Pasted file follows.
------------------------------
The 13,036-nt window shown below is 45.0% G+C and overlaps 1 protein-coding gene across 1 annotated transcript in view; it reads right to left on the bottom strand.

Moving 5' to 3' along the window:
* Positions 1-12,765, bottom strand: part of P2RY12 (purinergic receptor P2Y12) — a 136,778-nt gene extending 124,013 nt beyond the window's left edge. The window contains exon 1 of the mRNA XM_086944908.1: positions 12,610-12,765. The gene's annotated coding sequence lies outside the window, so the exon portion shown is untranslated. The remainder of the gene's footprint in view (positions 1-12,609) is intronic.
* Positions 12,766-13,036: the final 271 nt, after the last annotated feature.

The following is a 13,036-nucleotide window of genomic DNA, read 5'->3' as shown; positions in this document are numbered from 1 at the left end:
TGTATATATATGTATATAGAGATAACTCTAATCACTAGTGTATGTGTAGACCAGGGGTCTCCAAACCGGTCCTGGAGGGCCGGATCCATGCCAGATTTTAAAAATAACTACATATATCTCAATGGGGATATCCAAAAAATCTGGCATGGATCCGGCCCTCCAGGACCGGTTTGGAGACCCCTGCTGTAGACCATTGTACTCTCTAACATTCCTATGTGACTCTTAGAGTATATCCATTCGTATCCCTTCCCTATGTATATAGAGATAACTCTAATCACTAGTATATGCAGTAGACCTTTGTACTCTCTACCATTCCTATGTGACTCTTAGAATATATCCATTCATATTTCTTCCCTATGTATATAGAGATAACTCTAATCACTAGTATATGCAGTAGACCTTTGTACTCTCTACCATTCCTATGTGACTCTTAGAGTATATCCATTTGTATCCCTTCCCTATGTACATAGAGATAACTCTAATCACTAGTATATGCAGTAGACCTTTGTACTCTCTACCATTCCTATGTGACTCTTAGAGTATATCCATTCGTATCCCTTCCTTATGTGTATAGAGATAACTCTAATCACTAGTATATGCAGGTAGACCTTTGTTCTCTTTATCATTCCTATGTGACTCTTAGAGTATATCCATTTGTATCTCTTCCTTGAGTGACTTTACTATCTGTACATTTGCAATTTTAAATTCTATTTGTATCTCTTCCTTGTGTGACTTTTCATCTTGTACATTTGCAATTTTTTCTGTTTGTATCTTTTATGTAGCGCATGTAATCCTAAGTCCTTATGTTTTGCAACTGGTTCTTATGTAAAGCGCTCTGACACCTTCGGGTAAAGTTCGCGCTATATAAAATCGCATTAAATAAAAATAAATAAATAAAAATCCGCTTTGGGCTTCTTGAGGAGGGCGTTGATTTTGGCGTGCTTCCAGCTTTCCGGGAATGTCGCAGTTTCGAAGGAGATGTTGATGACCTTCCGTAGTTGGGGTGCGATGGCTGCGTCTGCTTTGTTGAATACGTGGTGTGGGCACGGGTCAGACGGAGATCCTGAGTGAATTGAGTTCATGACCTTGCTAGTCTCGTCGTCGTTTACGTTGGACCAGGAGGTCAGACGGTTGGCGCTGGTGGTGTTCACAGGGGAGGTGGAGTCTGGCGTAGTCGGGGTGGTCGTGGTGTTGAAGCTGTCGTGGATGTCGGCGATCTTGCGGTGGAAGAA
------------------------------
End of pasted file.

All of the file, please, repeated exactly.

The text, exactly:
The 13,036-nt window shown below is 45.0% G+C and overlaps 1 protein-coding gene across 1 annotated transcript in view; it reads right to left on the bottom strand.

Moving 5' to 3' along the window:
* Positions 1-12,765, bottom strand: part of P2RY12 (purinergic receptor P2Y12) — a 136,778-nt gene extending 124,013 nt beyond the window's left edge. The window contains exon 1 of the mRNA XM_086944908.1: positions 12,610-12,765. The gene's annotated coding sequence lies outside the window, so the exon portion shown is untranslated. The remainder of the gene's footprint in view (positions 1-12,609) is intronic.
* Positions 12,766-13,036: the final 271 nt, after the last annotated feature.

The following is a 13,036-nucleotide window of genomic DNA, read 5'->3' as shown; positions in this document are numbered from 1 at the left end:
TGTATATATATGTATATAGAGATAACTCTAATCACTAGTGTATGTGTAGACCAGGGGTCTCCAAACCGGTCCTGGAGGGCCGGATCCATGCCAGATTTTAAAAATAACTACATATATCTCAATGGGGATATCCAAAAAATCTGGCATGGATCCGGCCCTCCAGGACCGGTTTGGAGACCCCTGCTGTAGACCATTGTACTCTCTAACATTCCTATGTGACTCTTAGAGTATATCCATTCGTATCCCTTCCCTATGTATATAGAGATAACTCTAATCACTAGTATATGCAGTAGACCTTTGTACTCTCTACCATTCCTATGTGACTCTTAGAATATATCCATTCATATTTCTTCCCTATGTATATAGAGATAACTCTAATCACTAGTATATGCAGTAGACCTTTGTACTCTCTACCATTCCTATGTGACTCTTAGAGTATATCCATTTGTATCCCTTCCCTATGTACATAGAGATAACTCTAATCACTAGTATATGCAGTAGACCTTTGTACTCTCTACCATTCCTATGTGACTCTTAGAGTATATCCATTCGTATCCCTTCCTTATGTGTATAGAGATAACTCTAATCACTAGTATATGCAGGTAGACCTTTGTTCTCTTTATCATTCCTATGTGACTCTTAGAGTATATCCATTTGTATCTCTTCCTTGAGTGACTTTACTATCTGTACATTTGCAATTTTAAATTCTATTTGTATCTCTTCCTTGTGTGACTTTTCATCTTGTACATTTGCAATTTTTTCTGTTTGTATCTTTTATGTAGCGCATGTAATCCTAAGTCCTTATGTTTTGCAACTGGTTCTTATGTAAAGCGCTCTGACACCTTCGGGTAAAGTTCGCGCTATATAAAATCGCATTAAATAAAAATAAATAAATAAAAATCCGCTTTGGGCTTCTTGAGGAGGGCGTTGATTTTGGCGTGCTTCCAGCTTTCCGGGAATGTCGCAGTTTCGAAGGAGATGTTGATGACCTTCCGTAGTTGGGGTGCGATGGCTGCGTCTGCTTTGTTGAATACGTGGTGTGGGCACGGGTCAGACGGAGATCCTGAGTGAATTGAGTTCATGACCTTGCTAGTCTCGTCGTCGTTTACGTTGGACCAGGAGGTCAGACGGTTGGCGCTGGTGGTGTTCACAGGGGAGGTGGAGTCTGGCGTAGTCGGGGTGGTCGTGGTGTTGAAGCTGTCGTGGATGTCGGCGATCTTGCGGTGGAAGAA